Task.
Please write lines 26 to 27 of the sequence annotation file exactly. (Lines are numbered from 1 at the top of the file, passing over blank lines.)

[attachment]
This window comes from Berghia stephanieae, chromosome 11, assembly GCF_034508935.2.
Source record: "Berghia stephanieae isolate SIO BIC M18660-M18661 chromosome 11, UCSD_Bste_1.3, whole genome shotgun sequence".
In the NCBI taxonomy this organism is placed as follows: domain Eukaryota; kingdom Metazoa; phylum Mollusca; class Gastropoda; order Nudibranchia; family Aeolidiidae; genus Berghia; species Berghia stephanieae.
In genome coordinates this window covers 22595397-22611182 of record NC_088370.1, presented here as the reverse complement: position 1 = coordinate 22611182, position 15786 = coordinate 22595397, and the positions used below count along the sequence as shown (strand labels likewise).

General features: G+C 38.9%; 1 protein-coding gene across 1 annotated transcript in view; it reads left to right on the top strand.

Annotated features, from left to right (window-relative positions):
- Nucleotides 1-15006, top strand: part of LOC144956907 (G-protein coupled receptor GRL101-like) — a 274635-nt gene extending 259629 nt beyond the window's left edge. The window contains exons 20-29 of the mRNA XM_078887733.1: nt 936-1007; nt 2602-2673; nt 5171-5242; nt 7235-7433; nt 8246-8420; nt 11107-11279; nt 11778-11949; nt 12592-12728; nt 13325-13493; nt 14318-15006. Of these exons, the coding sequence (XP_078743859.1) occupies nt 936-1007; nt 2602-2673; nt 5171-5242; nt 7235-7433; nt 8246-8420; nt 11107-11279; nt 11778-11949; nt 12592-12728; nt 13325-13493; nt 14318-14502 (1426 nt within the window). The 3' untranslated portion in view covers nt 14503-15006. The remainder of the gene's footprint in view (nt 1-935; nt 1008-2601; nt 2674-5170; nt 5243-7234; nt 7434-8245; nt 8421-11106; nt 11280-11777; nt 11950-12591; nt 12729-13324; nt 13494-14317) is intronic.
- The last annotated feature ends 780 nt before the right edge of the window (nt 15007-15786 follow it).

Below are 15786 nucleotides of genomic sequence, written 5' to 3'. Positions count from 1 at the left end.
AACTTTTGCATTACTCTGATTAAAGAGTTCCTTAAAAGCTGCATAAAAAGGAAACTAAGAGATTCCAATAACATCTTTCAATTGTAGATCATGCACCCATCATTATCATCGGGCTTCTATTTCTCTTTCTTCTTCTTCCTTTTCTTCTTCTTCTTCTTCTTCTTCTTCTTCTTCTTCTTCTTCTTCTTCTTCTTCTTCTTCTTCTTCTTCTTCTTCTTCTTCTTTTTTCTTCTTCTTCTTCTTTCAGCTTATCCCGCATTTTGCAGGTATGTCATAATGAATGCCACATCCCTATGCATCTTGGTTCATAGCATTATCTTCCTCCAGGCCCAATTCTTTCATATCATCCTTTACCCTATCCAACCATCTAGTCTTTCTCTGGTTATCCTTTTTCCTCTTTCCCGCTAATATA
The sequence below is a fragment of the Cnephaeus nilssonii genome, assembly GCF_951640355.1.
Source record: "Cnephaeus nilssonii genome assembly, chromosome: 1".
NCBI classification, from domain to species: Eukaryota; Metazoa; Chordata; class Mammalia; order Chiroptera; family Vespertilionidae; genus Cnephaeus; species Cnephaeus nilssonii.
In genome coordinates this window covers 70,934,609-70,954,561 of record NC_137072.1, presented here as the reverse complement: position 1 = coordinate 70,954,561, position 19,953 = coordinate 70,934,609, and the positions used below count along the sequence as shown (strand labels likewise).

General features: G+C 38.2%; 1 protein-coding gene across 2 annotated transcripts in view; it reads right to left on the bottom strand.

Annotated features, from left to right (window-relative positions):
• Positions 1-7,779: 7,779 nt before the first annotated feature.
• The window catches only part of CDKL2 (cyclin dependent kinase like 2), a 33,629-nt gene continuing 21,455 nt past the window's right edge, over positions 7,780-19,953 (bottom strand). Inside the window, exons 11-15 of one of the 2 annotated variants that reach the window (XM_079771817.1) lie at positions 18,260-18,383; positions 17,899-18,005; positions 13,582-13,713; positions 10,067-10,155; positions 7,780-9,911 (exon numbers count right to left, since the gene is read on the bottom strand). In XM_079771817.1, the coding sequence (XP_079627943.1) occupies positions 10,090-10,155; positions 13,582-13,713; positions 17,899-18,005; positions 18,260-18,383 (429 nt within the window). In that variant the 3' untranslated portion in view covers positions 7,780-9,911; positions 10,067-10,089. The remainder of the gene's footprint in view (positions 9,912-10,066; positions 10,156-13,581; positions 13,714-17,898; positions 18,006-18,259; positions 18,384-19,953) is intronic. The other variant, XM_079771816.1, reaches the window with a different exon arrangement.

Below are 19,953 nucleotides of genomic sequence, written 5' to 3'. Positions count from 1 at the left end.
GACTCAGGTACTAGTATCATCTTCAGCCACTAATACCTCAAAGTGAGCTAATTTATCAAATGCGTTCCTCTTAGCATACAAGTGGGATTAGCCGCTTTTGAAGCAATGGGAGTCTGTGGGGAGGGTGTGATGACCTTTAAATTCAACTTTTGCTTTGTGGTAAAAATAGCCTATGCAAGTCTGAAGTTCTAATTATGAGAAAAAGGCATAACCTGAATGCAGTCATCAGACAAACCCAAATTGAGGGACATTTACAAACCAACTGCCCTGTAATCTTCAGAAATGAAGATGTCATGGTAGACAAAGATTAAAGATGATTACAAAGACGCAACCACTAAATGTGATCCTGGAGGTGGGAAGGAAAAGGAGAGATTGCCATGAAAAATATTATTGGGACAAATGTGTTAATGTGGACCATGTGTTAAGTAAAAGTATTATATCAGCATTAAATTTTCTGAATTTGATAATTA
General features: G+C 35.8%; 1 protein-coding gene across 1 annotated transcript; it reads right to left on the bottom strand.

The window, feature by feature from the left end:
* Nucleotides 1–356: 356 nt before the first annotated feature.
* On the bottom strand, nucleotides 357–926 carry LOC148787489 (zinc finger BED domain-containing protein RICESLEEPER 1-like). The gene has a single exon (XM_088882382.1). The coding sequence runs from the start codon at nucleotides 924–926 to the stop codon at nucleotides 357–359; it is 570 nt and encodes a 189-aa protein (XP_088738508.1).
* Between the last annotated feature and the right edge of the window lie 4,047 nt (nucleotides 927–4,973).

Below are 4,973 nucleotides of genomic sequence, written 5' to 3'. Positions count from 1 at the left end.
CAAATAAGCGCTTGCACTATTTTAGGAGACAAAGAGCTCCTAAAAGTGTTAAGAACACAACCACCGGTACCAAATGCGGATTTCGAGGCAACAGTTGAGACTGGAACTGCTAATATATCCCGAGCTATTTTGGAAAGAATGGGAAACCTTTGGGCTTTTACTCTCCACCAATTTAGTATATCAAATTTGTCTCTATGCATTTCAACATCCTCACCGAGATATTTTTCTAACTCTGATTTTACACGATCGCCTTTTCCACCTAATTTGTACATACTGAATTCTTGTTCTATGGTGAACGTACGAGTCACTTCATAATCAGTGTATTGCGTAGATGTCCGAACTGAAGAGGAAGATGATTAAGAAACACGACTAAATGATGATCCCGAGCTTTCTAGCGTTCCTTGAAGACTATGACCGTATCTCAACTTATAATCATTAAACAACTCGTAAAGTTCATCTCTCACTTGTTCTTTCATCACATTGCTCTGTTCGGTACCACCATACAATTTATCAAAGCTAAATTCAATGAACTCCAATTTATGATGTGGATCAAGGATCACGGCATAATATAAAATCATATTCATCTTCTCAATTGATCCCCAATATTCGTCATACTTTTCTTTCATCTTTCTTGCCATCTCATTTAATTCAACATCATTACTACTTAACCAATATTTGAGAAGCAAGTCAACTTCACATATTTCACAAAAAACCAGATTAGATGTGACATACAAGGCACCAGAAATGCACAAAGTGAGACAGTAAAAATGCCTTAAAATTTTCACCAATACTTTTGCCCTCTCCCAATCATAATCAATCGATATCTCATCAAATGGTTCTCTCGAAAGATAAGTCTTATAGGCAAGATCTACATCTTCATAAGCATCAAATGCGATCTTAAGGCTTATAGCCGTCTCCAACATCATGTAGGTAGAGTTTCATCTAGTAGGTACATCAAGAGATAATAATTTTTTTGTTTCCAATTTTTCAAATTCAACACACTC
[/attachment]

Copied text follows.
Below are 4,973 nucleotides of genomic sequence, written 5' to 3'. Positions count from 1 at the left end.
CAAATAAGCGCTTGCACTATTTTAGGAGACAAAGAGCTCCTAAAAGTGTTAAGAACACAACCACCGGTACCAAATGCGGATTTCGAGGCAACAGTTGAGACTGGAACTGCTAATATATCCCGAGCTATTTTGGAAAGAATGGGAAACCTTTGGGCTTTTACTCTCCACCAATTTAGTATATCAAATTTGTCTCTATGCATTTCAACATCCTCACCGAGATATTTTTCTAACTCTGATTTTACACGATCGCCTTTTCCACCTAATTTGTACATACTGAATTCTTGTTCTATGGTGAACGTACGAGTCACTTCATAATCAGTGTATTGCGTAGATGTCCGAACTGAAGAGGAAGATGATTAAGAAACACGACTAAATGATGATCCCGAGCTTTCTAGCGTTCCTTGAAGACTATGACCGTATCTCAACTTATAATCATTAAACAACTCGTAAAGTTCATCTCTCACTTGTTCTTTCATCACATTGCTCTGTTCGGTACCACCATACAATTTATCAAAGCTAAATTCAATGAACTCCAATTTATGATGTGGATCAAGGATCACGGCATAATATAAAATCATATTCATCTTCTCAATTGATCCCCAATATTCGTCATACTTTTCTTTCATCTTTCTTGCCATCTCATTTAATTCAACATCATTACTACTTAACCAATATTTGAGAAGCAAGTCAACTTCACATATTTCACAAAAAACCAGATTAGATGTGACATACAAGGCACCAGAAATGCACAAAGTGAGACAGTAAAAATGCCTTAAAATTTTCACCAATACTTTTGCCCTCTCCCAATCATAATCAATCGATATCTCATCAAATGGTTCTCTCGAAAGATAAGTCTTATAGGCAAGATCTACATCTTCATAAGCATCAAATGCGATCTTAAGGCTTATAGCCGTCTCCAACATCATGTAGGTAGAGTTTCATCTAGTAGGTACATCAAGAGATAATAATTTTTTTGTTTCCAATTTTTCAAATTCAACACACTC